I had a feeling it's a flashback, a nasty sense of deja-vu. Because, you know, for Bosnians and for me, who remember when the war started, things flipped from normality to a war situation like that.

There were those images from [news photographer] Ron Haviv, who was in the Capitol building photographing these people. Haviv was in Yugoslavia during the war and he took the same images of Serbian extremists, who wore the same kind of costumes as these people in Washington.

It had for me the same feeling as back then. You think you live in a world that's safe and secure, and then one day — because of false facts, because of manipulation, because of leaders who are irresponsible who invite you to violence — everything changes.

I was just thinking: "Americans need to be more clever than we were." Because we bought that shit. Most of the people suddenly started believing their leaders and we went to war. But this insecurity, this kind of switch, was exactly how the war started in Bosnia.

What's been the response to your film, both in Bosnia and Serbia?

I was aware, because of the political situation, that many would like to use the film for their own political agendas. So we organized the premiere only for young people. No politicians or VIPs invited. We really wanted to make a premiere only for young people to tell them: you were born after these horrible things happened. You are neither guilty of them, nor are you the victims of what happened to your parents or your grandparents. You should know what happened, but you should be liberated and emancipated from this.

That set the tone for the whole distribution, because suddenly nobody, no politician, could grab the film to say: "this is a sad story about us Bosnians" or "this is against us Serbs." We invited kids from Serbia, Croatia, and Bosnia and united them. I think the people appreciated this approach.

The right-wing press in Serbia, which is connected to the government there, were smashing my Serbian actors. Aida is played by a Serbian actress, Jasna Djuricic, the actor that plays General Mladic, Boris Isakovic, is from Serbia. So there was a lot of press saying that they are traitors, that they should never work again in Serbia. Stuff like that. But I had a feeling a lot of people in Serbia wanted to pay respect and to say we need this kind of film to be able to go on, not to deny stuff, not to put so much energy into lying about this but to go on.

I had reactions from some young people from Serbia or from Republika Srpska, which is part of Bosnia with a Serbian majority, who were saying "all my life I felt something was wrong with the narrative about Srebrenica. And now I feel I understand." It was a kind of catharsis.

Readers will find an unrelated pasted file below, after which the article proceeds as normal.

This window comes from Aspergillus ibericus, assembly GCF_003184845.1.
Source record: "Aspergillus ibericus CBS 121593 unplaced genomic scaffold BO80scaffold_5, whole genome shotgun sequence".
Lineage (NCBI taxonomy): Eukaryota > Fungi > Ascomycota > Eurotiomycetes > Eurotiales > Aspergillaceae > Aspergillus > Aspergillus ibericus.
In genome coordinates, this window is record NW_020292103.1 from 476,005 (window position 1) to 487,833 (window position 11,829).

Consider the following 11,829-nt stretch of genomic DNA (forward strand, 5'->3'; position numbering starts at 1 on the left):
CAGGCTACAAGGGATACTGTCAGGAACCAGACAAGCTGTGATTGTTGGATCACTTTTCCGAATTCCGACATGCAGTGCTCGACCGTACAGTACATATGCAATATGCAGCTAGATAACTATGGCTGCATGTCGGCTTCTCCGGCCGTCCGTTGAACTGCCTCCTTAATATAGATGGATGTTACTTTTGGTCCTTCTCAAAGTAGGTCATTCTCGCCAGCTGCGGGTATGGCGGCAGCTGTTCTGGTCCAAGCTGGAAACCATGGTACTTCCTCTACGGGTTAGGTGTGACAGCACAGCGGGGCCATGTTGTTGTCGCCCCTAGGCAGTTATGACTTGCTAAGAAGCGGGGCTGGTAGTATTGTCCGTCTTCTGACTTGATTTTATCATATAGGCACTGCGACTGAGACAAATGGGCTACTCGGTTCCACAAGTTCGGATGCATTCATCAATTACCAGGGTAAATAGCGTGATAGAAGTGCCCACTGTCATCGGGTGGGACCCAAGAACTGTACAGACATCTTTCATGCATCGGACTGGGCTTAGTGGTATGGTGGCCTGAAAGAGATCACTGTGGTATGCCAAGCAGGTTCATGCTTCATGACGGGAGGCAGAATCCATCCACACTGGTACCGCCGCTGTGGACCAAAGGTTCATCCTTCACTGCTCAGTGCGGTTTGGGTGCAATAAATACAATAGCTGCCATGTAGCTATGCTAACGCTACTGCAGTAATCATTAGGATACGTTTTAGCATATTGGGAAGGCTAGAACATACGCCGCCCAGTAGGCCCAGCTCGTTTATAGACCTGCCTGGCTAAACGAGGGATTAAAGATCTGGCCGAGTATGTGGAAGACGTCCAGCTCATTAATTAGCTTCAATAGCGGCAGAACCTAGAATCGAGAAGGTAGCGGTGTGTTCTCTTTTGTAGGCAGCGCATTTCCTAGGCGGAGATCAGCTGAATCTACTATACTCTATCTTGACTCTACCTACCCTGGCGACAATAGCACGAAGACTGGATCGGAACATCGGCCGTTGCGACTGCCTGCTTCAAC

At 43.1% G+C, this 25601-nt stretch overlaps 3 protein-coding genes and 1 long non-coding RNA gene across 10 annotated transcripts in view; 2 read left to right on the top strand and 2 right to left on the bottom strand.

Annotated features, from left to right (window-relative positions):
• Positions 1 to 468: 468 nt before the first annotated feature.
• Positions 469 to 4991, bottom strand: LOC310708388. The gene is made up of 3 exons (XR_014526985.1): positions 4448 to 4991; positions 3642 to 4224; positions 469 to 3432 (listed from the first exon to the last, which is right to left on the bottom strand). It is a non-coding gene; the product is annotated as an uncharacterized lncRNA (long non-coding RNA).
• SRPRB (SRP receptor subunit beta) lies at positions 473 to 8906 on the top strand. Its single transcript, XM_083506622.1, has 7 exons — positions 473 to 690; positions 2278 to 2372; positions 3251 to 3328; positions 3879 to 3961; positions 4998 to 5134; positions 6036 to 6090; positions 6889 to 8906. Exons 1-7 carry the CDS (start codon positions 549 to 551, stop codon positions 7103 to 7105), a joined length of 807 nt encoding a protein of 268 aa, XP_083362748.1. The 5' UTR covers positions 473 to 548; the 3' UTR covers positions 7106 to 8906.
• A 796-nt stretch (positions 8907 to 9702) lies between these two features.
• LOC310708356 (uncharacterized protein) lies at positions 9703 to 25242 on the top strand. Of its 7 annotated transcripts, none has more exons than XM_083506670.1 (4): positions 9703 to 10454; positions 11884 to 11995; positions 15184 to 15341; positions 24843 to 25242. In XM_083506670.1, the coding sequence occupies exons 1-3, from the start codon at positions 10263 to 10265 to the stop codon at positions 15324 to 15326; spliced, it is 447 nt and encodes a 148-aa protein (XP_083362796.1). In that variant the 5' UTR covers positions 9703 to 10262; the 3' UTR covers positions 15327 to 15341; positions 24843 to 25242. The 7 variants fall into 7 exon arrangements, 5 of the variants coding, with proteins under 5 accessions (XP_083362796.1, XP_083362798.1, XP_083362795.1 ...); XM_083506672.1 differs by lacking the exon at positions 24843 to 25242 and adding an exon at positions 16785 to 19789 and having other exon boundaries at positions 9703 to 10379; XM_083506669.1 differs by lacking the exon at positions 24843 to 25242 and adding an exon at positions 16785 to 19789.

I want the film to be used to help bring understanding between people. We can't deny the facts and we can't lie about it. Let's watch it. Let's look into each other's eyes and let's go on.

Distributors in Serbia were too afraid to distribute the film, the biggest festival in Serbia never responded to my emails. The day after we put the film on a VOD platform, they immediately answered: "sorry, now that it's on a platform, we can't show it." In a way, I understand because the government there can do many nasty things like closing the festival down.

How present is Srebrenica in modern-day Bosnia?

It is very present, unfortunately. When you come to Bosnia, things look completely normal. Like in Berlin or anywhere else. But the political situation is not solved. We never had closure with the war. It wasn't finished when the fascistic forces were defeated.

On the contrary, they got, through violence, half of Bosnia, the Republika Srpska. The people from the war stayed in power in politics. Even today. A few months ago, there were elections and there were T-shirts using Srebrenica, a knife, and barbed wire as a slogan against Muslims. Like, let's have another Srebrenica.

Politics here is always about making victims, Serbians claim they are the victims. Bosnian politicians are always making Bosnians out to be victims. We have the same mindset of politics from the 90s. It hasn't changed.

That's why I did this premiere for young people, to tell them to emancipate themselves, you know? To tell them to say fuck you to whoever tried to put this burden of history on you.

It's still a very, very tricky situation. We didn't go through catharsis, we didn't go through therapy for the war. Therapy is considered a weakness here. Nobody goes to treat themselves, especially men. But it's very much what we need as a people.